It's Trumps fault that Black women are fat. LMAO

SamSpade

Well-Known Member
I seriously had to think about this for a moment.

Well played.

:buddies:
Many years ago - about 1990 - I was looking up obesity, race, sex and age.
I found that the most obese segment among women was - over 65 (age) black women.
The thinnest segment among men was - over 65 (age) black MEN.
I've never quite figured that out.
 
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Hijinx

Well-Known Member
Many years ago - about 1990 - I was looking up obesity, race, sex and age.
I found that the most obese segment among women was - over 65 (age) black women.
The thinnest segment among men was - over 65 (age) black MEN.
I've never quite figured that out.
Maybe Jack Spratt was a black man.
 

SamSpade

Well-Known Member
Maybe Jack Spratt was a black man.
Out of curiosity - I went back to look at more current stats - my above statements are mostly true except - Hispanics have overtaken everyone in each category. The data I looked at originally did not regard Hispanic or Asian as a separate category.

What didn't surprise me was that Asians tend to be less obese. What DID surprise me - a LITTLE - is that obesity trends somewhat in reverse to income and education. That, the more educated or wealthier you were, the less likely you were to be obese. Obviously this is a trend referring to groups as a whole - we all know educated and wealthy people who are obese. It's an observation made about populations consisting of tens of millions.

I was surprised because I didn't think there'd be a correlation at all. We know that people with less education or less money are more likely to eat less nutritious food. But they're every bit as likely to work at a job where they have to actually MOVE, more likely to do things for themselves than pay others to do it for them. So that surprised me, a little.
 

SamSpade

Well-Known Member
Actually, to add to part of my previous discussion - some years back, I was helping my wife research a paper on childhood obesity. I found a set of maps chronicling the problem across the United States, with darkest areas showing the highest levels, lightest, the smallest levels.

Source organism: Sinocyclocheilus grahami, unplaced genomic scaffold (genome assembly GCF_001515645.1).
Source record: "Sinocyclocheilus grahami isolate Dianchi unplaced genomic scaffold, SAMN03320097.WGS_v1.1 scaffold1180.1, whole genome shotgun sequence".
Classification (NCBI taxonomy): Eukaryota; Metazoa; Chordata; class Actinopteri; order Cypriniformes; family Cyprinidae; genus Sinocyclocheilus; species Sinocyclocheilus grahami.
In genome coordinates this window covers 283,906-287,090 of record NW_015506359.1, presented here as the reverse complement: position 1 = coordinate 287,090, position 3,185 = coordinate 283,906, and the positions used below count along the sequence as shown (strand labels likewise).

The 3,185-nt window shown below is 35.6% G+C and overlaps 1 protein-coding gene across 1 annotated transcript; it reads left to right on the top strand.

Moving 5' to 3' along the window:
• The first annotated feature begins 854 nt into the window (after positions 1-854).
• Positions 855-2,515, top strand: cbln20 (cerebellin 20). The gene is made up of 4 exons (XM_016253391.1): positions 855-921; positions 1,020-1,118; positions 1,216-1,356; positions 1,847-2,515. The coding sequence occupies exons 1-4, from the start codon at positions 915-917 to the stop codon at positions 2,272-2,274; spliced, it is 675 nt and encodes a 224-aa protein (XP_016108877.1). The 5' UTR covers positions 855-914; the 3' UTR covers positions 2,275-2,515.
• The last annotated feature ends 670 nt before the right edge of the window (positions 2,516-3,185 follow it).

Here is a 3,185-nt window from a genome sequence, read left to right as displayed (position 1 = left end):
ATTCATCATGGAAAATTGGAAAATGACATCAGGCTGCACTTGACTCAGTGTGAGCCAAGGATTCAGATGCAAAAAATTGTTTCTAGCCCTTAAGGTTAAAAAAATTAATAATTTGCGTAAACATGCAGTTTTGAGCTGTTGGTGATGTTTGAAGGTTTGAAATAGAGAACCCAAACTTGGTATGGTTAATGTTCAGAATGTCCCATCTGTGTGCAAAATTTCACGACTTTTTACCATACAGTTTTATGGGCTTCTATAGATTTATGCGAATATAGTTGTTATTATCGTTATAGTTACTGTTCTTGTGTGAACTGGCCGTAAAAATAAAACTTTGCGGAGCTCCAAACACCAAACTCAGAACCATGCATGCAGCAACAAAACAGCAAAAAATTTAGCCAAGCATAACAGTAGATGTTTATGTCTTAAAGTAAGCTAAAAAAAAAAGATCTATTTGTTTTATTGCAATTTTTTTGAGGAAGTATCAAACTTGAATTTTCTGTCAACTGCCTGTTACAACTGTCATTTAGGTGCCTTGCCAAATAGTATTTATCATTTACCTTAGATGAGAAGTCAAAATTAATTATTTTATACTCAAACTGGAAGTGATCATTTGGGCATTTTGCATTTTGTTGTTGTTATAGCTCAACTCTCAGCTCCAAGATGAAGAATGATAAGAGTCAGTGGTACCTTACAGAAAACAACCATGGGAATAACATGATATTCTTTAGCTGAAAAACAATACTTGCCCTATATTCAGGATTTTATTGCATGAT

NOT surprisingly to me at the time - the highest levels of CHILDHOOD obesity were centered in the poor South - Mississippi, Louisiana, Alabama and Arkansas, with mostly lightening areas around the tips and lightest areas in the regions furthest away, namely, the Pacific Coast, the MidAtlantic, Northern Plains and New England. It was almost - but not precisely - a dark area surrounded by increasingly light areas in direct proportion to DISTANCE. Strange.

Since obese children have a high tendency to become obese adults, who tend to raise obese children, I expected the dark areas to get worse over time. It did. As I layered the maps, the poor South got a little worse every year.

But I noticed something also that was strange. So did the regions around it. I know as a nation we've been getting fatter, but the pattern continued so after several years, the regions around the poor South were as dark as THEY were originally. If you watched it on continuous loop, it looked something like paint dropping on a spot and slowly filling up a lighter region, radiating out from one spot.

It occurred to me that something ELSE exactly resembles this pattern.

Disease. A virus. Any other pattern you track over time with a colored demographic map will show different kinds of patterns - gun violence - drug use - cellphone ownership - job growth - if you look at maps fluctuating while looking at these kinds of things, they don't show a single dramatic pattern. But this DID.

I'm not positing some conjecture that obesity is caused by disease. But it may play a factor. Many years ago, it was almost universally accepted that stomach ulcers were CAUSED by stress. No. They are exacerbated by stress. They are caused by a pathogen, which has been identified.

I still wonder this, because I've looked at data for other countries - and some of that pattern is starting. United Kingdom, for example.
 

Monello

Awww, jeez
PREMO Member
My personal observations confirm a link between obesity and income.

I also remember reading how children from wealthy families tended to be overweight when young then morph into height/weight appropriate adults while poor children tended to be just the opposite.
 
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